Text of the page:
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An Elephant in Rome Reviews

An Elephant in Rome by Loyd Grossman

An Elephant in Rome: Bernini, The Pope and The Making of the Eternal City

Loyd Grossman

Score pending

2 reviews

Imprint: Pallas Athene
Publisher: Pallas Athene
Publication date: 28 Jul 2020
ISBN: 9781843681939

An account of the invention of soft power and the bucket list destination, through Alexander VII and Bernini's creation of Baroque Rome

2 stars out of 5
3 Jan 2021

" January 1, 2021 Read this issue IN THIS REVIEW AN ELEPHANT IN ROME Bernini, the Pope and the making of the Eternal City 224pp. Pallas Athene. £19.99. Loyd Grossman Acheerful bricolage of biography, art history, trivia and travelogue"

The final section of the book is a set of “obelisk walks”. Some of these look quite long on a hot day – restaurant recommendations are included, though I’d hop on a tram to Testaccio or San Lorenzo myself. This was my favourite bit, to the extent that I rather wish Loyd Grossman had used it as the organizing principle for the whole book. The historical and art-historical material that precedes it doesn’t seem bad or wrong so much as unnecessary, impersonal and a little bland. Quotations and epithets are repeated, as if memorized from a commonplace book. Subtleties are overlooked in the name of bringing the subject to life – though the same could be said about Bernini, of course.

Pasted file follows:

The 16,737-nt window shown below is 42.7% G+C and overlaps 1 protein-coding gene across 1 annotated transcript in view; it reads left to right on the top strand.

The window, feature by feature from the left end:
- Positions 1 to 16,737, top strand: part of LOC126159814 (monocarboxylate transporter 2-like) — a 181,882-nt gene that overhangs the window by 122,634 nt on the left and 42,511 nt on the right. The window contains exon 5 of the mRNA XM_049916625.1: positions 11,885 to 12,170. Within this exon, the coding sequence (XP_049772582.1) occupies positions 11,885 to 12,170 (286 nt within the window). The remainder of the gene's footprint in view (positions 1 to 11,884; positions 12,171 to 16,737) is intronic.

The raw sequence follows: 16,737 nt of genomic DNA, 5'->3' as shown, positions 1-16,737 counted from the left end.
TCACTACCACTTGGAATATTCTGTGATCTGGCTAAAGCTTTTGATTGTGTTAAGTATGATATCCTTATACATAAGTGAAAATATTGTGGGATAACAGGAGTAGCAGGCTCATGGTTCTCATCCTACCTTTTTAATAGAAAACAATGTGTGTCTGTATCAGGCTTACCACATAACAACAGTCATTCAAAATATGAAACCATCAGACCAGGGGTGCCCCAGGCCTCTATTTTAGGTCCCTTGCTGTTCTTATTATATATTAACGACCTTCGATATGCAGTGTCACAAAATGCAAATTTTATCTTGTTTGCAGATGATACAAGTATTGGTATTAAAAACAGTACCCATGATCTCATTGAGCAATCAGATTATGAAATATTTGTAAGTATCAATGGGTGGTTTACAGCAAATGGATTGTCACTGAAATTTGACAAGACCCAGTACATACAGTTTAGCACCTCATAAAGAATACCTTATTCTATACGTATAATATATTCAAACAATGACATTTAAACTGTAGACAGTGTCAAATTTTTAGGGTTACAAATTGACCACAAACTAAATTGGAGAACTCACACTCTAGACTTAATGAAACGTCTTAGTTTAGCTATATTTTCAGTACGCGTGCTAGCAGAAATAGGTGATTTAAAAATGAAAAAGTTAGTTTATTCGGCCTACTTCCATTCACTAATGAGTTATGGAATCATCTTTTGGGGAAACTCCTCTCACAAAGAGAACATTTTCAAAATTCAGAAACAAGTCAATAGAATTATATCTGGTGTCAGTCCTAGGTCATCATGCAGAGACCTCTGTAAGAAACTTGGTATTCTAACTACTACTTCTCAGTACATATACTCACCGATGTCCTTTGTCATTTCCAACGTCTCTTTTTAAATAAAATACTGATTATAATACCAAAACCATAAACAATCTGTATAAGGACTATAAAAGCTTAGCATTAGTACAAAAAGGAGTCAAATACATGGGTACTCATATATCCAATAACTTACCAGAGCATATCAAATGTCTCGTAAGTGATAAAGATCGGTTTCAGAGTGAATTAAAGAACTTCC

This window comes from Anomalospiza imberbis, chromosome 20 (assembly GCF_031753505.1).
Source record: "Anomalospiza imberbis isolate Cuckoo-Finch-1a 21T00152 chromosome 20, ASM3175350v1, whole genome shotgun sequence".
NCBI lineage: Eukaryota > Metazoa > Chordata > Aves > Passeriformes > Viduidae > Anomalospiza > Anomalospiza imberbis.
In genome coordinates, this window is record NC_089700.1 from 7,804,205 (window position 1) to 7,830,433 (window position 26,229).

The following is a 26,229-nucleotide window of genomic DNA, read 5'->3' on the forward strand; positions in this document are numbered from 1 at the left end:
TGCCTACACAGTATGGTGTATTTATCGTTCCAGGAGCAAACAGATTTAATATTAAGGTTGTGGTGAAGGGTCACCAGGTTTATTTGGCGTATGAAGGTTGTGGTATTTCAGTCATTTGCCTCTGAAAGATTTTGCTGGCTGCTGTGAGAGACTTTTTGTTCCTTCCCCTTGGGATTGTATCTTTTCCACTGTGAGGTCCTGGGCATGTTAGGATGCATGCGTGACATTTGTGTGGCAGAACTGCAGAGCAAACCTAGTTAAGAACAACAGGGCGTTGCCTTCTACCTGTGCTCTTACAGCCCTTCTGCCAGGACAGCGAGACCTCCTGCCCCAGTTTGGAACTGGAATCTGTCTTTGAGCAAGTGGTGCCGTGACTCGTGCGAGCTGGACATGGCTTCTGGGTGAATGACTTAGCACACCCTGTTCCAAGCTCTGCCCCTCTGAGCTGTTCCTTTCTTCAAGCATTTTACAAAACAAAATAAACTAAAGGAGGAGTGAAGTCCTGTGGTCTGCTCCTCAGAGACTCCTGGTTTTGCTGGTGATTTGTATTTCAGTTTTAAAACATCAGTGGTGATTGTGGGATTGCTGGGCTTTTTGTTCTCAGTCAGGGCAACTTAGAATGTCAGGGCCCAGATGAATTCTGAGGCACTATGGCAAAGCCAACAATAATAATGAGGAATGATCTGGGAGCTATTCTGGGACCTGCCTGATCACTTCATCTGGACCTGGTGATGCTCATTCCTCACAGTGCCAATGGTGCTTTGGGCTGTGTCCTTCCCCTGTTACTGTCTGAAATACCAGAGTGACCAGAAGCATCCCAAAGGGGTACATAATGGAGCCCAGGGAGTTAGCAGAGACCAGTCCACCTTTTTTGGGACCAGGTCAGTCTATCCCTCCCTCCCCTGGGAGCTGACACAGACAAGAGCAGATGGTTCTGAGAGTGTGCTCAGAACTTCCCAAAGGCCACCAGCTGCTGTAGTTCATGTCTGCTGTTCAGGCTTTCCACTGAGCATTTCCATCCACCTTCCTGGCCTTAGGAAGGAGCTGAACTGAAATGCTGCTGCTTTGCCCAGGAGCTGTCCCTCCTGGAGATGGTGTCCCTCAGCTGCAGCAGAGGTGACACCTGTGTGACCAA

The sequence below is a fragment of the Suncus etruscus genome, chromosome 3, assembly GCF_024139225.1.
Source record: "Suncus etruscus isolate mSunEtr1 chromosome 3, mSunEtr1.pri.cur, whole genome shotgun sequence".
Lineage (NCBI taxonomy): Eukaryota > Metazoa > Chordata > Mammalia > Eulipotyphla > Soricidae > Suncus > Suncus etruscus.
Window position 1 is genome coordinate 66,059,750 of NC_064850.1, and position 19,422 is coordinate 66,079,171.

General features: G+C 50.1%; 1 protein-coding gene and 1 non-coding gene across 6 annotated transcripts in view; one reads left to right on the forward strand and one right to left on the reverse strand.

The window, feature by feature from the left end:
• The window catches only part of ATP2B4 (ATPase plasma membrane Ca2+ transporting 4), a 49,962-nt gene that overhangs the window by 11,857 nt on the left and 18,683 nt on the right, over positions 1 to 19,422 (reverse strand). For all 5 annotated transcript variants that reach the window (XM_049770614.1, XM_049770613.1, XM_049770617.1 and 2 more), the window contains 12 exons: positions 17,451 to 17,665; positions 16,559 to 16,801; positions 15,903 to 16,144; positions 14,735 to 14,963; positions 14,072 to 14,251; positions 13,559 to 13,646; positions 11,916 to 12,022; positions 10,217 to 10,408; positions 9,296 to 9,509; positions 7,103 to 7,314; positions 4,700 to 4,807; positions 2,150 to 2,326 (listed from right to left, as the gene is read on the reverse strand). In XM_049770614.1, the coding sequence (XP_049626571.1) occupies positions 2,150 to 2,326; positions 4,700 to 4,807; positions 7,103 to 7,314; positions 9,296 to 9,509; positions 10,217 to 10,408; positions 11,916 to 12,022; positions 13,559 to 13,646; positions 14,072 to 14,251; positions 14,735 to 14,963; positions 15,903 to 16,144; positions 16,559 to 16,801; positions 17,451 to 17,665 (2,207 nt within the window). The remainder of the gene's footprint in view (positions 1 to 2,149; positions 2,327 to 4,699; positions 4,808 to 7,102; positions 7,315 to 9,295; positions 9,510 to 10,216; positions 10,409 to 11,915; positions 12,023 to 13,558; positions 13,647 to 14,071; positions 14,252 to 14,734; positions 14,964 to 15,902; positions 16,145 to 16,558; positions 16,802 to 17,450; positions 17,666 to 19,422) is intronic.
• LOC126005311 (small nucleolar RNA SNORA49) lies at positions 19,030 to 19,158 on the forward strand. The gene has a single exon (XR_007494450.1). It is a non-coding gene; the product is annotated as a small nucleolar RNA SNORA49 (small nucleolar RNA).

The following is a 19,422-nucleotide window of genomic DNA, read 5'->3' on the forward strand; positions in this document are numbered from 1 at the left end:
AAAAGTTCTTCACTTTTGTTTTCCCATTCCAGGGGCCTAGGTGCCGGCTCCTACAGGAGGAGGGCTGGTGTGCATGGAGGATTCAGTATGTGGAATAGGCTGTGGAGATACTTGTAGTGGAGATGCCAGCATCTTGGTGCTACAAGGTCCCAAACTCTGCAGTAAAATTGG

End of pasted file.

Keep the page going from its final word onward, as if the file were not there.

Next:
Reviews

4 stars out of 5
Michael Prodger
26 Jul 2020

"(a) lively and informative book"

The obelisk itself is not unduly remarkable, except for the fact that it stands on the back of a smiling marble elephant with an unfeasibly long and wobbly trunk. What’s more, this humorous creature is the conception of the greatest artist of the 17th century, Gian Lorenzo Bernini, a man capable of endowing his work with the most profound emotional depth. In his lively and informative book, Loyd Grossman, a big cheese in the heritage world as well as the world of pasta sauces, looks not just at the elephant and its obelisk, but also at the relationship between Bernini and his patron Pope Alexander VII, and how the pair transformed Rome.